Eoin English: Groundhog day for water-weary Cork traders 

Putting out sandbags, lifting stock, installing flood barriers and packing away the street furniture is all too familiar for Cork City businesses
Eoin English: Groundhog day for water-weary Cork traders 

Floods on the South Mall, Cork, on Tuesday. Picture: Dan Linehan

It was like groundhog day in Cork City on Tuesday as tired but resilient traders braced again for flooding.

There was a bitter sense of the familiar as those in the flood risk zones placed sandbags, lifted stock, installed flood barriers and packed away the street furniture which for many has been a lifeline during the Covid lockdowns.

They went to bed on Monday night hoping they’d dodge another bullet at high tide yesterday morning but they can never be sure. 

The tidal software predicts. The weather then does what it wants. 

Thankfully, the models were right and the river Lee breached the quay walls where predicted, and to the extent predicted.

But as traders watched the floodwater creep north from Morrison's Island towards the part of the city which has been most reimagined since Covid, memories of the large-scale tidal flood events of October 2020, 2014, 2012, and the dam-related flood event of 2009 loomed large before the floodwaters receded.

And again, talk turned to how best to solve this recurring problem.

Save Cork City (SCC), the campaign group opposing the OPW’s Lower Lee flood defence scheme, and which took a legal challenge against city council plans for a blended public realm and flood defence scheme on Morrison’s Island which could remove 80% of the flood risk to the city centre, tweeted on Monday night: “In times of uncertainty the Cork Tidal Barrier would offer protection from tidal flooding during spring tides. Stay safe over the next 24 hours.”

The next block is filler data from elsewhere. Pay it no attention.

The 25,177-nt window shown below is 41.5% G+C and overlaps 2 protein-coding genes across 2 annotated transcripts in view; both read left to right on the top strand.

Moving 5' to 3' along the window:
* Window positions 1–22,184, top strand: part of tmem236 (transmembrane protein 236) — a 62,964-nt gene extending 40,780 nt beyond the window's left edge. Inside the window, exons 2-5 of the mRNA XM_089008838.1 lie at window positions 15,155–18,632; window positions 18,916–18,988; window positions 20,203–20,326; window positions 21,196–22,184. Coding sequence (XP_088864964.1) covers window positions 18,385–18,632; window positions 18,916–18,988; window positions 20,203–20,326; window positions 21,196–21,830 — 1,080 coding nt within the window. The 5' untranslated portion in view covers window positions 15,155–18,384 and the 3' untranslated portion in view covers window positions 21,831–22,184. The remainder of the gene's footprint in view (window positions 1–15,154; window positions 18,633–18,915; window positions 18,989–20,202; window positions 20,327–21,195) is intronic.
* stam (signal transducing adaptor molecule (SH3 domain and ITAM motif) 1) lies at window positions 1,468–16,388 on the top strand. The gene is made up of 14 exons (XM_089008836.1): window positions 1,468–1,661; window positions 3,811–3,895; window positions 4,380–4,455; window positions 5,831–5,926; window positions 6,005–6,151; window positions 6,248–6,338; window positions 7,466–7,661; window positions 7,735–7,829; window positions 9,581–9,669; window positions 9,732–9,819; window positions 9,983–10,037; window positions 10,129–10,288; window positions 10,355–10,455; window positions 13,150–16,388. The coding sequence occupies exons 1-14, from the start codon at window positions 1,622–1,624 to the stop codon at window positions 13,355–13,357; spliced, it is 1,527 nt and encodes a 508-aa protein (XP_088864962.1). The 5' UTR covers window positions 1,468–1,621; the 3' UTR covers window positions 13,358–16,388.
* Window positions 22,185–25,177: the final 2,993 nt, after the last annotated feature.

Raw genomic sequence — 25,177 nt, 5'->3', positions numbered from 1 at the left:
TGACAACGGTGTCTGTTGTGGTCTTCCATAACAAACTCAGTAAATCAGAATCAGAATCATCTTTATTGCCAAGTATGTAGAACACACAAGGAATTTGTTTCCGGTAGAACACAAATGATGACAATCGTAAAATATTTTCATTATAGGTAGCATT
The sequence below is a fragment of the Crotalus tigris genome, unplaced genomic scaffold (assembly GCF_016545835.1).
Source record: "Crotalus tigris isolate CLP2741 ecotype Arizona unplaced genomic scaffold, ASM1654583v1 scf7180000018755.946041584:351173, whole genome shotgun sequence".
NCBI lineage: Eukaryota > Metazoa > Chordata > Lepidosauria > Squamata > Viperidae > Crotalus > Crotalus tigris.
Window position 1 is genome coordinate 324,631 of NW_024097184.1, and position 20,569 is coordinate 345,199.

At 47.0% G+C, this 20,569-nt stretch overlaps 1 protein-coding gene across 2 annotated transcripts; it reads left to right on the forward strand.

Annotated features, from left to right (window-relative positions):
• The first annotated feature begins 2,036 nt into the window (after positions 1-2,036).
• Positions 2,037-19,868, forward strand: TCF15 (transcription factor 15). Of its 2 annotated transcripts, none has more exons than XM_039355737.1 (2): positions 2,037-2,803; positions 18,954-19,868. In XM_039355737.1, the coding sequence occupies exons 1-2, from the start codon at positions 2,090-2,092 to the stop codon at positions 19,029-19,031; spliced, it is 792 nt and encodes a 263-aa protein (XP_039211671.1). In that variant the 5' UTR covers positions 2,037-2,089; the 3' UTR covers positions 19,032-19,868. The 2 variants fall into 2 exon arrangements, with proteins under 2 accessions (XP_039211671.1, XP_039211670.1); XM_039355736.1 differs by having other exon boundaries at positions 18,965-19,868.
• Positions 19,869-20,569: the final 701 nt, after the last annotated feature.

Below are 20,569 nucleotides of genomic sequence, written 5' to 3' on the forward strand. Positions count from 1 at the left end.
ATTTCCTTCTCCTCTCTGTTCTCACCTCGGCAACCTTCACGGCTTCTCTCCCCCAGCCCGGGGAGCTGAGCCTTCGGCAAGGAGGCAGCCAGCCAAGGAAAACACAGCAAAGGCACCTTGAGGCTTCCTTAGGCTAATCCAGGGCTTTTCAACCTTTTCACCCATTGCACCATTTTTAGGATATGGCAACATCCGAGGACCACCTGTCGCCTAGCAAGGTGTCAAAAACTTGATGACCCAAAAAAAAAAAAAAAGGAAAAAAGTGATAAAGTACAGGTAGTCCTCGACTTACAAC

Flooding on Morrisons Quay, Cork City during Storm Barra. Picture: Daragh Mc Sweeney/Provision
Flooding on Morrisons Quay, Cork City during Storm Barra. Picture: Daragh Mc Sweeney/Provision

The OPW has ruled out the tidal barrier option on several cost, environmental and technical grounds. The city council is still trying to advance the Morrison’s Island scheme.

Richard Jacob, the co-owner of Idaho Cafe on Caroline St, supports SCC's stance despite the fact  its legal challenges means his business remains at risk of flooding.

The idea of letting the OPW loose in the medieval city, and spending 10 years on a project that might only be of benefit for 30 or 40 years – I’d question if that is the right thing to do." 

“And the OPW’s history of intervention is shocking."

He recalls the disruption caused by the main drainage and St Patrick’s Street revamp and believes they'll pale into insignificance compared to the flood defence works.

Kevin Herlihy, who runs three Centra stores in the city centre, two of which were closed on Tuesday, says he understands those concerns, but doesn't agree. 

“I understand that there will be disruption during the works but we need it to happen – it's the lesser of two evils,” he says. 

"The sooner the problem is addressed the better for everyone who cares about the city centre.

“There will be no city left, we’ll be underwater, if something isn’t done soon.

“I’ve seen the plans, I’ve looked at them in detail and I support what the council and the OPW are trying to do."

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